What makes a house a home? A home is a unique and familiar space that becomes a source of comfort and the setting for some of our most meaningful memories. Over time the details of your home, both architectural and otherwise, become these special points of interest that differentiate your home from someone else's. Interestingly, a lot of the unique qualities and features in a home are created by the strategic use of millwork. Millwork ingrains personality and function into the space, providing the room with features that reflect its purpose and instills character into the home. Here is a look at why architectural millwork is such an important aspect of a signature home.
From contemporary designs with bold, geometric shapes to the tried-and-true simplicity of a Cape Cod, every home can benefit from detailed, professional craftsmanship. If you've ever thought of enhancing your home's curb appeal or adding an elegant aspect to your interior decorating, you might want to consider polyurethane millwork.
All residential and commercial structures will consist of architectural features that are classified as millwork. Traditionally, millwork products were defined as those components that were woodmill produced, including doors, trim, and crown moldings. Today, architectural millwork products include items made from wood alternatives such as plastic polymers and high-density polyurethane (HDP). Polyurethane (PU) has become a preferred architectural material over plastics and supports green initiatives by reducing our dependence on the country's dwindling timber reserves.
Buying architectural products like molding, columns, railing systems etc. can potentially put a big dent in a projects budget; but it does not have to! Small little changes can add up to big savings in the long run if you stay consistent with them.
Historically made from plaster, ceiling medallions can also come in wood, metal or affordable and readily available molded polyurethane. Polyurethane is lighter than plaster so those version are much easier to install, and they take paint well.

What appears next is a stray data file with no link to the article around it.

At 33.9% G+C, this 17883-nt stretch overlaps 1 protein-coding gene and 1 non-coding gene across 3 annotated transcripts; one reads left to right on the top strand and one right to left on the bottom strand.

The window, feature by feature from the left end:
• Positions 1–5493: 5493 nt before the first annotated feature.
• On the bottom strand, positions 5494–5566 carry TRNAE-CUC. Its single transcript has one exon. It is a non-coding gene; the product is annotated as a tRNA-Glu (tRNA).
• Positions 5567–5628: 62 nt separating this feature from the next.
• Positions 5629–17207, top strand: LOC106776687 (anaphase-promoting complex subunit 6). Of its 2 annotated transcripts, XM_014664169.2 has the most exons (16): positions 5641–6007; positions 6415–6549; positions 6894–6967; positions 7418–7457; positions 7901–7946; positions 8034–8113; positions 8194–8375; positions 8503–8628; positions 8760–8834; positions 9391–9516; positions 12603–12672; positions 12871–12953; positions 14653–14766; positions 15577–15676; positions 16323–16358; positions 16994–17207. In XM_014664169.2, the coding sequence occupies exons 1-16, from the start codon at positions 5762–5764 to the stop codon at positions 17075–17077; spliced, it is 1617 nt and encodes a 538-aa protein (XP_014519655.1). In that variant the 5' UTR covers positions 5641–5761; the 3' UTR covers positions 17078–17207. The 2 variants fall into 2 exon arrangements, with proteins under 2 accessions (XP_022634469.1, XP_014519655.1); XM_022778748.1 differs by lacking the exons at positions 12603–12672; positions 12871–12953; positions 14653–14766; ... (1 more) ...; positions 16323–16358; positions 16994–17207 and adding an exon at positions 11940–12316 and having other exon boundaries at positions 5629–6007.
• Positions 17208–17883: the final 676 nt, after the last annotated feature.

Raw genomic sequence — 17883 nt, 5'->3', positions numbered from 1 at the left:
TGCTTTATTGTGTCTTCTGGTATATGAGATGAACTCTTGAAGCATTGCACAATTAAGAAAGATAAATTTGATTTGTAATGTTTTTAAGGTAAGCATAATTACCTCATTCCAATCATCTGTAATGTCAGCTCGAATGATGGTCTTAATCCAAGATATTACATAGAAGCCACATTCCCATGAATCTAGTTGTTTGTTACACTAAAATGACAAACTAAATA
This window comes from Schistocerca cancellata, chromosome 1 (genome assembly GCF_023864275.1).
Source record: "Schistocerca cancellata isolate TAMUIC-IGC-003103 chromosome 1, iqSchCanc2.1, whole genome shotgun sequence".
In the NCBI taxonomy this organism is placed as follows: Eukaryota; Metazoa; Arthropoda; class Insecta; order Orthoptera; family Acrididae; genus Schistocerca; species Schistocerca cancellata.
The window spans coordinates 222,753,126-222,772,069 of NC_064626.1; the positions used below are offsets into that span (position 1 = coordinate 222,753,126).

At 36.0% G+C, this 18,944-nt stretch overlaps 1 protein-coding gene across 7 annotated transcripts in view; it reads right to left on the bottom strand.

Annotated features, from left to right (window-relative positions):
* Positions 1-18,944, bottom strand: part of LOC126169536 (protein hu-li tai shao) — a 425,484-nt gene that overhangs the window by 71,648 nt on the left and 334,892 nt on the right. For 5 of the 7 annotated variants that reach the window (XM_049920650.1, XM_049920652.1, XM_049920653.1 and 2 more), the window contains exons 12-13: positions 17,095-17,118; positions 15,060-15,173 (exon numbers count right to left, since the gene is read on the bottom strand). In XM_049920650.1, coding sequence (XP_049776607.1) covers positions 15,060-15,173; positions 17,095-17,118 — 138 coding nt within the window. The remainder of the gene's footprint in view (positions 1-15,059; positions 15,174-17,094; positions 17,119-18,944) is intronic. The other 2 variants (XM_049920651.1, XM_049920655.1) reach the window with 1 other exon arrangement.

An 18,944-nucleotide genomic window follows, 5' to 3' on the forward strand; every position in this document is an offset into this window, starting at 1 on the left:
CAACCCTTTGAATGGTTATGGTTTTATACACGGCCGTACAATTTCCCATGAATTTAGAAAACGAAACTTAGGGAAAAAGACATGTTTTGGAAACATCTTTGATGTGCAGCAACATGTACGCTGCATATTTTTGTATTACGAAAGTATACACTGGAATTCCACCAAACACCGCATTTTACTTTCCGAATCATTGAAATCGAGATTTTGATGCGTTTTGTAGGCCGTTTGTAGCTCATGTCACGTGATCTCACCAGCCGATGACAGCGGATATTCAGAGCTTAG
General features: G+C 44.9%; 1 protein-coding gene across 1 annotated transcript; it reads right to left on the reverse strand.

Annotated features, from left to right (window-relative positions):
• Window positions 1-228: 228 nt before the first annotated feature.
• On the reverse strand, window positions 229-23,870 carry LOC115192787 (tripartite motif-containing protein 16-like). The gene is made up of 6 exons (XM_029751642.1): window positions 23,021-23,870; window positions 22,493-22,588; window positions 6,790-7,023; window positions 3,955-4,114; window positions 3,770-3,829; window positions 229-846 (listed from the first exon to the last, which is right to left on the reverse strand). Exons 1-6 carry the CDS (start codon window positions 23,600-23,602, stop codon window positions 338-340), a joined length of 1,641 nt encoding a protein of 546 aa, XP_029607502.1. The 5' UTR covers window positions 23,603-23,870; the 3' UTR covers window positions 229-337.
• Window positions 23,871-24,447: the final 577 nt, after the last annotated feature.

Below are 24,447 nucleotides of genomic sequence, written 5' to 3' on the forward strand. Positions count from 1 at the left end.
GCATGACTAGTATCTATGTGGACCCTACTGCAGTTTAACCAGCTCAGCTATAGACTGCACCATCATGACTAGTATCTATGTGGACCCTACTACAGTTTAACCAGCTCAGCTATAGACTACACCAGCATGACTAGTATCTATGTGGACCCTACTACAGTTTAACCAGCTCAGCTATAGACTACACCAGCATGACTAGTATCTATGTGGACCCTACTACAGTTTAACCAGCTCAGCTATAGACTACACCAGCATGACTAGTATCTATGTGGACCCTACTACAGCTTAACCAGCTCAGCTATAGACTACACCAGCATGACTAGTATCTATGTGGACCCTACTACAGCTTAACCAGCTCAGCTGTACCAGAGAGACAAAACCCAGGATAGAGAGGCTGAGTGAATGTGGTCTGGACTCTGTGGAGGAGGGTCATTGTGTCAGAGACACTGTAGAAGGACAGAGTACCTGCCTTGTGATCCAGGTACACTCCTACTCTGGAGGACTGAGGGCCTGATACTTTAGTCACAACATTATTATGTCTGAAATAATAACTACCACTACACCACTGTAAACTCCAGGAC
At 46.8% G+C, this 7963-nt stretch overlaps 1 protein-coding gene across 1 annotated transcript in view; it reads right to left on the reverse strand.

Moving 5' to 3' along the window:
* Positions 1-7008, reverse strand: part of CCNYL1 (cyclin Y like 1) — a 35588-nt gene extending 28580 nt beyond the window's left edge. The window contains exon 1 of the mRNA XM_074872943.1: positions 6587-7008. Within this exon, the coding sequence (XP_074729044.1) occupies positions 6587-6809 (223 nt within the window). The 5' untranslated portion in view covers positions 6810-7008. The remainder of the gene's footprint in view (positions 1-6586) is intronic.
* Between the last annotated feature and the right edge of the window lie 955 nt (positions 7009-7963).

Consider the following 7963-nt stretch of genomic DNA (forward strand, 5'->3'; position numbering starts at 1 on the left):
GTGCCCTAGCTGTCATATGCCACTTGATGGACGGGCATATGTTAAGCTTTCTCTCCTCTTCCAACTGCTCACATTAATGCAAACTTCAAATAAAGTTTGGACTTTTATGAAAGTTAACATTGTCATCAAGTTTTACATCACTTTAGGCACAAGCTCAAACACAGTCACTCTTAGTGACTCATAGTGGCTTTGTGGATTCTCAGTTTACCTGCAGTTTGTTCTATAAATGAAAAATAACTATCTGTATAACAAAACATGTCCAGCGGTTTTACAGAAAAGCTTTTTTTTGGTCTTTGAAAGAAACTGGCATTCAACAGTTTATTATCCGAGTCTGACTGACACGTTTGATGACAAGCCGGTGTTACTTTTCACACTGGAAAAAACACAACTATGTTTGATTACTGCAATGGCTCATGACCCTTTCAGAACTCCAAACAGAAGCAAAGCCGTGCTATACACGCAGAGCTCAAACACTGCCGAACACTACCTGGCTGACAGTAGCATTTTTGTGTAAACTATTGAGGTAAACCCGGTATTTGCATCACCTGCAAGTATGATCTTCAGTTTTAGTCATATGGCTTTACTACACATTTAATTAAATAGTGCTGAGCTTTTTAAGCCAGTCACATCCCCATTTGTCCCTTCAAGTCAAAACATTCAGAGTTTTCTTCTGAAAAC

Here are a few ideas to get you started. Then check out some installation videos, and you’ll be on your way. The best news: Many ceiling medallions can be purchased online for less than $100.
Did you know there is a big difference between restoring a house and rehabilitating one? Restoring your home involves faithfully repairing and re-creating a building's original architectural elements so that it closely resembles its appearance at a previous point in time. Rehabilitating your home is more interpretive - it involves making the structure sound and usable again and retaining whatever original features are possible to save, but not necessarily restoring things that have gone missing. For new owners of old houses, deciding which approach to use is the first logical step in helping map out repairs. These basic rules for sensitive historic rehabilitation - based on the secretary of the interior's standards used to enforce the Federal Rehabilitation Incentive Tax Program - office sound advice.
A Montana builder set out to improve the country's employment rate by sourcing American-made building materials throughout an entire home.
In Today’s economy everyone is looking for creative ways to design living spaces using items in a way they ordinarily wouldn’t; such as ceiling medallions. Medallions are a very versatile product. Using them as a table base with a baluster shaft makes a great side table.